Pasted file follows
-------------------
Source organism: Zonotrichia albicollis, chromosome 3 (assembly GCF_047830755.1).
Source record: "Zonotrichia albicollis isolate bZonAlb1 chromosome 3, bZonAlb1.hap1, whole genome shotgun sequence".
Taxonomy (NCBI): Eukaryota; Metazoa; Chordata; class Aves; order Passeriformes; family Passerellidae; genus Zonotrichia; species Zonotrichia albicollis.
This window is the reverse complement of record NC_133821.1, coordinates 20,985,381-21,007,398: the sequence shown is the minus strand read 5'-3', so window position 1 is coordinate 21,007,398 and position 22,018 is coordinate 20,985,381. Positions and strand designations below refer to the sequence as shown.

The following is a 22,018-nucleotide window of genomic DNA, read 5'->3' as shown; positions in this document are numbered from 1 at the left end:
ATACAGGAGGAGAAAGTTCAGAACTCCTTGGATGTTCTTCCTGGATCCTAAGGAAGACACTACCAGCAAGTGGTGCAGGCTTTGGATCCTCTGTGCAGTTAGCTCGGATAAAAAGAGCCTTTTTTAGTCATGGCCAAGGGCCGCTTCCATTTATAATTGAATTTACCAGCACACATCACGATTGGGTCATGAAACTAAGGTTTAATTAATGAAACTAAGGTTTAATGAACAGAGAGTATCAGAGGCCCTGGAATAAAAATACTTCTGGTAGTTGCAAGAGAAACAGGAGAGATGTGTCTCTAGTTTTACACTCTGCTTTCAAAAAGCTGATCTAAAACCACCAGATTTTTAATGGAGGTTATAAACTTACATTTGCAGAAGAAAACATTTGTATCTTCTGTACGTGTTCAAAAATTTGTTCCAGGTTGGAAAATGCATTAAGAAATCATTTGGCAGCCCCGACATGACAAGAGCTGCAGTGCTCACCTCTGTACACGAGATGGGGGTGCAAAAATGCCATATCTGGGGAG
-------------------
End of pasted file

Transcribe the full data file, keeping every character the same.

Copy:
Source organism: Zonotrichia albicollis, chromosome 3 (assembly GCF_047830755.1).
Source record: "Zonotrichia albicollis isolate bZonAlb1 chromosome 3, bZonAlb1.hap1, whole genome shotgun sequence".
Taxonomy (NCBI): Eukaryota; Metazoa; Chordata; class Aves; order Passeriformes; family Passerellidae; genus Zonotrichia; species Zonotrichia albicollis.
This window is the reverse complement of record NC_133821.1, coordinates 20,985,381-21,007,398: the sequence shown is the minus strand read 5'-3', so window position 1 is coordinate 21,007,398 and position 22,018 is coordinate 20,985,381. Positions and strand designations below refer to the sequence as shown.

The following is a 22,018-nucleotide window of genomic DNA, read 5'->3' as shown; positions in this document are numbered from 1 at the left end:
ATACAGGAGGAGAAAGTTCAGAACTCCTTGGATGTTCTTCCTGGATCCTAAGGAAGACACTACCAGCAAGTGGTGCAGGCTTTGGATCCTCTGTGCAGTTAGCTCGGATAAAAAGAGCCTTTTTTAGTCATGGCCAAGGGCCGCTTCCATTTATAATTGAATTTACCAGCACACATCACGATTGGGTCATGAAACTAAGGTTTAATTAATGAAACTAAGGTTTAATGAACAGAGAGTATCAGAGGCCCTGGAATAAAAATACTTCTGGTAGTTGCAAGAGAAACAGGAGAGATGTGTCTCTAGTTTTACACTCTGCTTTCAAAAAGCTGATCTAAAACCACCAGATTTTTAATGGAGGTTATAAACTTACATTTGCAGAAGAAAACATTTGTATCTTCTGTACGTGTTCAAAAATTTGTTCCAGGTTGGAAAATGCATTAAGAAATCATTTGGCAGCCCCGACATGACAAGAGCTGCAGTGCTCACCTCTGTACACGAGATGGGGGTGCAAAAATGCCATATCTGGGGAG